Immigration: No Correlation With Crime
"From a public safety standpoint, there would be little reason to limit immigration," says Kristin Butcher, an economics professor at Wellesley College and one of the report's authors.
The new report even bolsters claims by some academics that increased immigration makes the United States safer. A second study, released earlier this month by Washington-based nonprofit Immigration Policy Center, found that on the national level, U.S.-born men ages 18-39 are five times more likely to be incarcerated than are their foreign-born peers. And, while the number of illegal immigrants in the country doubled between 1994 and 2005, violent crime declined by nearly 35% and property crimes by 26% over the same period. The PPIC even determined that on average, between 2000 and 2005, cities such as Los Angeles that took in a higher share of recent immigrants saw their crime rates fall further than cities with a lower influx of illegals.
Driving these statistics, researchers believe, are the same factors that drive immigration in the first place. "People who make the decision to come here from another country want to get ahead, establish a better life," says Harvard sociology professor Robert Sampson. "That dream is not something they're likely to risk by getting arrested."
Sampson and colleagues recently examined more than 3,000 violent acts committed in Chicago from 1995 to 2003, analyzing police records, census data and a survey of more than 8,000 residents. They discovered what Sampson calls the "Latino Paradox" — first-generation Mexican immigrants were 45% less likely to engage in violence than third-generation Americans. This pattern continued into the second generation, which was 22% less likely to be violent. Similar trends have been seen in New York and Miami, both of which have large immigrant enclaves. "Immigrant communities are often responsible for revitalizing the urban neighborhoods that they live in," Sampson says. The irony of people's popular misconceptions, he adds, is "that the longer one is exposed to American culture, the more likely you are to participate in violence."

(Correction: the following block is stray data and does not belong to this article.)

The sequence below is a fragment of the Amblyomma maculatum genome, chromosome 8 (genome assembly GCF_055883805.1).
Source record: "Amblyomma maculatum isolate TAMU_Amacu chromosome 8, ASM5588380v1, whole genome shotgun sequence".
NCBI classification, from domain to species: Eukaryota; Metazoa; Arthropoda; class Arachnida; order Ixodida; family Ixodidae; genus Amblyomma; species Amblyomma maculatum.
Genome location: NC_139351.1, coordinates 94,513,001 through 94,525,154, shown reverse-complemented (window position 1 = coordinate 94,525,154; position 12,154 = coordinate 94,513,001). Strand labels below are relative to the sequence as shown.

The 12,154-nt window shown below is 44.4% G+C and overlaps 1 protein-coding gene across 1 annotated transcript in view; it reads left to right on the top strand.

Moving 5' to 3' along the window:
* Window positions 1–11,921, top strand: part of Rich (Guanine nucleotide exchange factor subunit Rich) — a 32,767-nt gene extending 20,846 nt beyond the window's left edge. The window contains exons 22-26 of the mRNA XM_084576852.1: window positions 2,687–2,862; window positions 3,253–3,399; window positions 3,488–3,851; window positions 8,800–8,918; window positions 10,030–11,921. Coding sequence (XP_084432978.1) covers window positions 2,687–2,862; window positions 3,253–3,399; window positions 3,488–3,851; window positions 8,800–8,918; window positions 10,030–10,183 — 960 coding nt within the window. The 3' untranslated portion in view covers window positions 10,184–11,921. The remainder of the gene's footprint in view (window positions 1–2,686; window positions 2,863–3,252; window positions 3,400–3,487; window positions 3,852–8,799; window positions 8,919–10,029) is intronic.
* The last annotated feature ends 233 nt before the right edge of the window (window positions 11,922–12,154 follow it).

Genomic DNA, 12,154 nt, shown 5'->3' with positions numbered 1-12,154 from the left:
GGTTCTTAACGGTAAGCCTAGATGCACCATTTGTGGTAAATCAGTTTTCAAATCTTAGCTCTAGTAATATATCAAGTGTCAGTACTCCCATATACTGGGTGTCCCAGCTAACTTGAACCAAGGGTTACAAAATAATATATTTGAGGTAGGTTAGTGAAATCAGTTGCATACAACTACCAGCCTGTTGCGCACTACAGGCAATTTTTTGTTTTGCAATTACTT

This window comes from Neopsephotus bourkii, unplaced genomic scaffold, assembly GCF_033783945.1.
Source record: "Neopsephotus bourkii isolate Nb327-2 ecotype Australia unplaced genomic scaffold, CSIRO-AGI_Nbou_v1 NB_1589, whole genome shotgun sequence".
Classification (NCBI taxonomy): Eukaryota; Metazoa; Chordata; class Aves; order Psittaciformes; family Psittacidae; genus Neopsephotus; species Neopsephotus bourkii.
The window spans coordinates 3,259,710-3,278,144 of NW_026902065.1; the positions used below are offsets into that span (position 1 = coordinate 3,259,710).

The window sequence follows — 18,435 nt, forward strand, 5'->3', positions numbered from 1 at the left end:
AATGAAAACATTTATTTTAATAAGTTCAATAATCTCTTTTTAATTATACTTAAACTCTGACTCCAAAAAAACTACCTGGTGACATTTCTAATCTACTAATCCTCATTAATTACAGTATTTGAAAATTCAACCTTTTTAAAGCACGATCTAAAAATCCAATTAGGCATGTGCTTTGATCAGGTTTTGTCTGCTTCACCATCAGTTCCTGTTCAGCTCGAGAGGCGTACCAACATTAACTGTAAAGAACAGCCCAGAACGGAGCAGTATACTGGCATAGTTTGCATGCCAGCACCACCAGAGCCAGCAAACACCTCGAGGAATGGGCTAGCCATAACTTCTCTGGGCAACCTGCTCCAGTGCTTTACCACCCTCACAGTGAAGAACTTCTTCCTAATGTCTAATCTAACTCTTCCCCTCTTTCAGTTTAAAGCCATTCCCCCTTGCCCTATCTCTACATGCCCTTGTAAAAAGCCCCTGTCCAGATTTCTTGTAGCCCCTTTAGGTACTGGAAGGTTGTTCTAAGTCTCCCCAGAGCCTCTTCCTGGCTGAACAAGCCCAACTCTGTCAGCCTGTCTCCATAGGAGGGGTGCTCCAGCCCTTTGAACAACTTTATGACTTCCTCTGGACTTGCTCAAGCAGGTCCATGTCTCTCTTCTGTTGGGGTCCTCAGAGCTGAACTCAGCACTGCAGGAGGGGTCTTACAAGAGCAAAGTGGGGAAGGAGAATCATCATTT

Critics note that studies such as those mentioned above rarely distinguish between legal and illegal immigrants. Reliable data that separates the two groups is hard to find, but Indiana University economist Eric Rasmusen has culled figures from a 2005 GAO report on foreigners incarcerated in Federal and state prisons to calculate that illegal immigrants commit 21% of all crime in the United States, costing the country more than $84 billion. Rasmusen contends the distinction is important because immigrants with a green card or U.S. citizenship have already jumped through several legal hoops to live and work in the U.S., including a background check into any prior criminal record back home. "Legal immigrants are by definition unusually law-abiding," Rasmusen wrote last June. But Professor Daniel Mears, a Florida State University criminologist, argues that such reasoning can also be turned on its head. "If someone is here illegally," Mears asks, "why would they call attention to themselves by committing a crime?"
Steven Camarota, research director for the Center for Immigration Studies, which favors tighter immigration controls, warns that even if immigrants are less likely to commit crimes, their children and grandchildren may be more likely to end up on the wrong side of the law. He points out that U.S. Department of Justice statistics show that Hispanics make up 20% of state and Federal prison populations in 2005, a rise of 43% since 1990. At that rate, one in every six Hispanic males born in the U.S. today can expect to be imprisoned during his lifetime — more than double the rate for non-Hispanic whites, but lower than that of African-Americans of the same age. "That means the children and grandchildren of immigrants are committing a lot of crime, making this a long-term problem," Camarota says, before adding, "That's much worse news."
Whatever the findings of the latest PPIC research, it will do little to cool the passions on either side of the issue. When debating immigration, says Mears, "it doesn't matter what the empirical evidence shows; people react with their gut feelings first."
The original version of this article stated that Daniel Mears is a professor of criminology at the University of Florida. In fact, Daniel Mears is a professor of criminology at Florida State University.